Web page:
Singleton was Hernandez’s first cousin. She spent several months in jail for refusing to answer questions before a grand jury that investigated the Lloyd slaying.
Jenkins said that Hernandez moved into Singleton’s house and she served as a mother figure. Singleton is 14 years older than her cousin.
Earlier in the day, Jenkins testified that on Father’s Day, June 16, 2013, Hernandez repeatedly used her cellphone to make calls and send text messages to Ernest Wallace, a co-defendant in the murder of Lloyd. The messages continued after midnight.
“Did you have reason to be texting [Wallace] that night?” McCauley, the prosecutor asked.
“No,” Jenkins said.
On Father’s Day night, Hernandez, Jenkins and four friends met at the South Street Café in Providence. The group ate and drank heavily for more than three hours.
Prosecutors have said that Hernandez summoned Wallace and Carlos A. Ortiz to his house in North Attleboro that night. Wallace and Ortiz are also charged with first-degree murder and face trial later.
Around 1 a.m. on June 17, the three are accused of driving to the Dorchester section of Boston, picking up Lloyd and fatally shooting him in the North Attleboro Industrial Park.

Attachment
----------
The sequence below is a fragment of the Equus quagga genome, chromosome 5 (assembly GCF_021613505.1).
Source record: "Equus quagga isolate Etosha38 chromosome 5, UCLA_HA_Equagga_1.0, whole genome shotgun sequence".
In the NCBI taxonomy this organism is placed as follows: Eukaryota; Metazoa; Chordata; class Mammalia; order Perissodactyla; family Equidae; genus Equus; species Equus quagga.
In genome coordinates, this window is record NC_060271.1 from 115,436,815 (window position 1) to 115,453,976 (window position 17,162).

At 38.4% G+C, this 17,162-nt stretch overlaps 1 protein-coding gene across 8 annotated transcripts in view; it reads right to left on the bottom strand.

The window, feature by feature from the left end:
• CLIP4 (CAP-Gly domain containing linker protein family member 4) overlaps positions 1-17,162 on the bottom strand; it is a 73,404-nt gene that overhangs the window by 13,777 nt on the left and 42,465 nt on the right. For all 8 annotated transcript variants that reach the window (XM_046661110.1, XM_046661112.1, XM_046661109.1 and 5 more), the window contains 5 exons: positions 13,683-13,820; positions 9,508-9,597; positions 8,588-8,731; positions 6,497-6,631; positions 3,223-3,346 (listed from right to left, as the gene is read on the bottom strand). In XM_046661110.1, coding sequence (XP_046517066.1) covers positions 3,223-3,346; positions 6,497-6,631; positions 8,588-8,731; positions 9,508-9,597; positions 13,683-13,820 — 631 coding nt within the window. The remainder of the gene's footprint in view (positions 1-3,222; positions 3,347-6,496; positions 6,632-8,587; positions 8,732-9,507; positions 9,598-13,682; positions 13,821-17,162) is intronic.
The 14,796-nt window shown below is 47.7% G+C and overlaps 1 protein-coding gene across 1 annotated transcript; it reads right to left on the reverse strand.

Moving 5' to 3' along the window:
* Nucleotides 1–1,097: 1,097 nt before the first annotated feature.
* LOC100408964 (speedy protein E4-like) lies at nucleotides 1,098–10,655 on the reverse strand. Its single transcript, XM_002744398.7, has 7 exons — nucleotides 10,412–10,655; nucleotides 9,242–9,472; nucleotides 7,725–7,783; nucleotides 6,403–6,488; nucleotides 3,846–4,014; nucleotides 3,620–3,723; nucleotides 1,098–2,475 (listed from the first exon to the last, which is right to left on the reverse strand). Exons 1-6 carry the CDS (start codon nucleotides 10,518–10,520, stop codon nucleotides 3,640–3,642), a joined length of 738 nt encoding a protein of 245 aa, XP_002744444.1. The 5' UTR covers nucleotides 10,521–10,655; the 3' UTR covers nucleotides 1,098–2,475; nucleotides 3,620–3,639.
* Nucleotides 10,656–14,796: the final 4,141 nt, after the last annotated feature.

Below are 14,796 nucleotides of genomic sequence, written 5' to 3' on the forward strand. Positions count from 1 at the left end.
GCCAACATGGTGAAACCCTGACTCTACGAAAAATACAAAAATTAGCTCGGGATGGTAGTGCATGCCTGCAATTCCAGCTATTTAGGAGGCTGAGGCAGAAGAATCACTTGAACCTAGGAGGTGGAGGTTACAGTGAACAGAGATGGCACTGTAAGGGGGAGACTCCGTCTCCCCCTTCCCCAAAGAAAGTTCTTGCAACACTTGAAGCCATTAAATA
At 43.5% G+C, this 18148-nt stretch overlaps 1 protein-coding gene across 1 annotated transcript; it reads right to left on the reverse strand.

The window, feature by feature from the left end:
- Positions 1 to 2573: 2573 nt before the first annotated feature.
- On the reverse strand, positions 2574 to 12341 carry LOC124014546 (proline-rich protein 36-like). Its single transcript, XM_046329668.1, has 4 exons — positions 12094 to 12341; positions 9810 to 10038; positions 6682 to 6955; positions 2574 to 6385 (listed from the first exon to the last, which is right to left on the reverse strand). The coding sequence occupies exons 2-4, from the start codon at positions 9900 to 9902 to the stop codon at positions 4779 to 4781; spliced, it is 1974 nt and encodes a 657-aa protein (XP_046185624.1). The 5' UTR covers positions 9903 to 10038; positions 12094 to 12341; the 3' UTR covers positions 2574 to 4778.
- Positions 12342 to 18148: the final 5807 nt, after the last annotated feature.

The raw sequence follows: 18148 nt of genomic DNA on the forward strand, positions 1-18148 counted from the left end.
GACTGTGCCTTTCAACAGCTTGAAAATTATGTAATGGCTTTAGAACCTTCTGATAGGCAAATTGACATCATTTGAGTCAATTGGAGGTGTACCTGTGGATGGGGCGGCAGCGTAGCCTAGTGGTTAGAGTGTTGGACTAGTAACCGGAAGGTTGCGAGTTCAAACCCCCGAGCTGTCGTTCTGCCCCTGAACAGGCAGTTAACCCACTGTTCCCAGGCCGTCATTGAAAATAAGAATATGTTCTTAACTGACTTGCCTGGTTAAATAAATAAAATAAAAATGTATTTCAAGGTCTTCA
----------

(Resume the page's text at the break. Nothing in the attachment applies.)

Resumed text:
Steve Nash Announces Retirement From The NBA

Steve Nash finally made official what many have long expected: that he is retiring from the NBA.

“It’s bittersweet. I already miss the game deeply, but I’m also really excited to learn to do something else,” Nash wrote in a post published Saturday on The Players’ Tribune titled “Life After Basketball.”

Nash didn’t see the court this year with the Lakers, sidelined again with injuries. The two-time NBA MVP said in his post that after his 19 years in the NBA, he “will likely never play basketball again.”

Nash, who turned 41 last month, will finish his career as the most accurate free throw shooter in NBA history, according to ESPN, with a 90.4 percentage. He is also the third highest in assists with 10,335 trailing John Stockton and Jason Kidd.

Nash’s retirement has long been expected as he has struggled with back pain and injuries towards the end of his career. In 2014 Nash himself speculated that with one year left on his contract, this would be his last season.

“I heard someone once say there comes a day when they tell us all that we can’t play anymore. We’re not good enough. Surplus to requirements. Too slow, maybe. When you’re a teenager with outsized dreams and a growing obsession, and someone tells you this ain’t gonna last forever, it’s scary. I never forgot it,” he wrote.

Throughout his essay, Nash thanks the fans and supports and fellow teammates and players from his storied time with both the Phoenix Suns and the Los Angeles Lakers.